Link to Owner Dr. Robert B. Pamplin Jr.



This event is the first verified fatal attack by a wild cougar in the state of Oregon

CONTRIBUTED PHOTO: GRESHAM POLICE DEPARTMENT  - Missing Gresham resident Diana Bober was killed by a cougar while hiking.For the first time in Oregon history, a person has been attacked and killed by a cougar.

Clackamas County Sheriff's Office deputies found the body of 55-year-old Gresham resident Diana Bober Monday, Sept. 10, off of the Hunchback Trail in the Mount Hood National Forest. She was dead from injuries consistent with cougar attacks, the Oregon Medical Examiner's Office was able to determine.

"This is a terrible tragedy, and our sympathy goes out to Diana's family and friends," said Brian Wolfer, Oregon Department of Fish and Wildlife watershed manager. "All of us at ODFW are thinking of you today."

Bober first went missing on Aug. 29, and her family expressed concerns to the Gresham Police Department on Sept. 7 that she may have been injured while hiking. A search-and-rescue mission began on Sunday, Sept. 9, near the Zigzag Ranger Station after her car was discovered in the area. Her body was found about 100 yards off of the trail in a steep embankment.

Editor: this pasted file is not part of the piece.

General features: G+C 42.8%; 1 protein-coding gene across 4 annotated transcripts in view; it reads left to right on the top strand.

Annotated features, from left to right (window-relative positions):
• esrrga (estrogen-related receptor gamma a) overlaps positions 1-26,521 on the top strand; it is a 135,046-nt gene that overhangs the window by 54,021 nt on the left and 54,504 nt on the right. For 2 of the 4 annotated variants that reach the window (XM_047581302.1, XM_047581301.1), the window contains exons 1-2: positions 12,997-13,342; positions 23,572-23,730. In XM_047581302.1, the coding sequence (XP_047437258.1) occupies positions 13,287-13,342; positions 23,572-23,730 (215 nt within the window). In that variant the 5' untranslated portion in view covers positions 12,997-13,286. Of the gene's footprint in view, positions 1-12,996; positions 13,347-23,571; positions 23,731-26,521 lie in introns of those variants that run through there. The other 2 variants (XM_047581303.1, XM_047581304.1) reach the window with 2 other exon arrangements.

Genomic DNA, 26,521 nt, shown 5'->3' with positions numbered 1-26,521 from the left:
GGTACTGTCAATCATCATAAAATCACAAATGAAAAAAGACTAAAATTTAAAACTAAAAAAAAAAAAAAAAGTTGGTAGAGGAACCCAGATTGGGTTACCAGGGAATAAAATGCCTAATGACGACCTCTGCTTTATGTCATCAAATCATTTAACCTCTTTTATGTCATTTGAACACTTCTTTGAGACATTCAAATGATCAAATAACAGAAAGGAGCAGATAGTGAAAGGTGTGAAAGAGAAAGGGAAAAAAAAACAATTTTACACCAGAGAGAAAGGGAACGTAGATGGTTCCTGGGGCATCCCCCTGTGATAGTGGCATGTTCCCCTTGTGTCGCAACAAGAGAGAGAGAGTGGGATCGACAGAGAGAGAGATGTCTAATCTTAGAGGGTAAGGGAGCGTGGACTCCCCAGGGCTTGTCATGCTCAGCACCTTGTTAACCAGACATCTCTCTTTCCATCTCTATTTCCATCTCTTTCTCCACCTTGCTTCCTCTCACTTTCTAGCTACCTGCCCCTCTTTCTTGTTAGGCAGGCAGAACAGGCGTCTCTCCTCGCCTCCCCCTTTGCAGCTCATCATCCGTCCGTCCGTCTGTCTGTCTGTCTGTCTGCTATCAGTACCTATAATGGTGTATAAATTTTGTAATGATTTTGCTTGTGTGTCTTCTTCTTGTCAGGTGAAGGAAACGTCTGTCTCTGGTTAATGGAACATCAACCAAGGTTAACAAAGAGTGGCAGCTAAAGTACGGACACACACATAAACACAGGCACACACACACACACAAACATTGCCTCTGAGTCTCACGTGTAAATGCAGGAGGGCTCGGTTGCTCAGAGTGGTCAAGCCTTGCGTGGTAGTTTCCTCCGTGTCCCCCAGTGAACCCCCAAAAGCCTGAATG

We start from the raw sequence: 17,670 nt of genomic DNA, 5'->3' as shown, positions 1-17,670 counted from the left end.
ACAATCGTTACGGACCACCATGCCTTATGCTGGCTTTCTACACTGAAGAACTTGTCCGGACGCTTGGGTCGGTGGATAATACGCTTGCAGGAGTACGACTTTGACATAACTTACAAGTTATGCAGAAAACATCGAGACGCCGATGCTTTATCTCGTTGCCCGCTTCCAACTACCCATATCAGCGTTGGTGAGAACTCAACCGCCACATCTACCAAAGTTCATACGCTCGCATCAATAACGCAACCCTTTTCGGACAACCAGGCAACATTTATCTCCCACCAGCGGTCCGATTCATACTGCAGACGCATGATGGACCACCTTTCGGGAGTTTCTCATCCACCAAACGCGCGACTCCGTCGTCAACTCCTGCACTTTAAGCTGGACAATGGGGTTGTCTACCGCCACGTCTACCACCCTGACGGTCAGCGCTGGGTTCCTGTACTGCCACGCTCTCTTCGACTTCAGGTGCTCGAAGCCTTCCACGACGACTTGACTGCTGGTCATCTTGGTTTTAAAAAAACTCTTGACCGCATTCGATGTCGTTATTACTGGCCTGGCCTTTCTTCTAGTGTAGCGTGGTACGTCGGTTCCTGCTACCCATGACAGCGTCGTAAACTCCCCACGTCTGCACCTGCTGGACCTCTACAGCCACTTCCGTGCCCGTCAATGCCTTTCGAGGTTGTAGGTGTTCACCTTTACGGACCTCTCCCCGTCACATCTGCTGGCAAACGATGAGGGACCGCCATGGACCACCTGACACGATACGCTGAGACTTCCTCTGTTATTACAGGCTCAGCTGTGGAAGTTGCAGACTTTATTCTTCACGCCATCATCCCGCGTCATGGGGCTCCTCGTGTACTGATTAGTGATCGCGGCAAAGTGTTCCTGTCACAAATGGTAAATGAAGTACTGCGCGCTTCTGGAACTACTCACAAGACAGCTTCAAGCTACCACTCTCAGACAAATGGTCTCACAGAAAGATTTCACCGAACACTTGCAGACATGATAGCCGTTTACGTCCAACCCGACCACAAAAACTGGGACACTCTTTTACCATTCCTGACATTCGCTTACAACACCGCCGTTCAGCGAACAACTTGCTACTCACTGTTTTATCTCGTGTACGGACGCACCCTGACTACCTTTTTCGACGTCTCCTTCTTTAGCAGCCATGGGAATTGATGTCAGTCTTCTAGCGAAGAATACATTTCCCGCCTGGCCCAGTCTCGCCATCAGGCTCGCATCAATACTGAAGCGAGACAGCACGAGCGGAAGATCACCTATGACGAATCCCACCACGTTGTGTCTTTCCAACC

PHOTO BY ERIC KILBY ON FLICKR - A missing Gresham woman has been found dead, having injuries consistent with a cougar attack.Several organizations have partnered to come up with the best way to locate the responsible cougar. The attack is an unprecedented occurrence in Oregon, though officials said cougar fatalities have occurred in other states.

"We are asking people to avoid this area while we attempt to remove the cougar," Wolfer said. "We don't know what risk it poses to the public."

The Oregon Trail School District was alerted about the possible danger, and Hunchback Trail has been indefinitely closed.

Identification of the responsible animal will be determined using DNA samples that have been flown by the Oregon State Police to the U.S. Fish and Wildlife Service Forensics Laboratory in Ashland. Currently in Oregon there are about 6,600 cougars.

Cougar safety

If you encounter a cougar in the wild, follow these tips:

  • Stay calm and stand your ground
  • Maintain direct eye contact
  • Pick up any children, but do so without bending down or turning your back
  • Back away slowly

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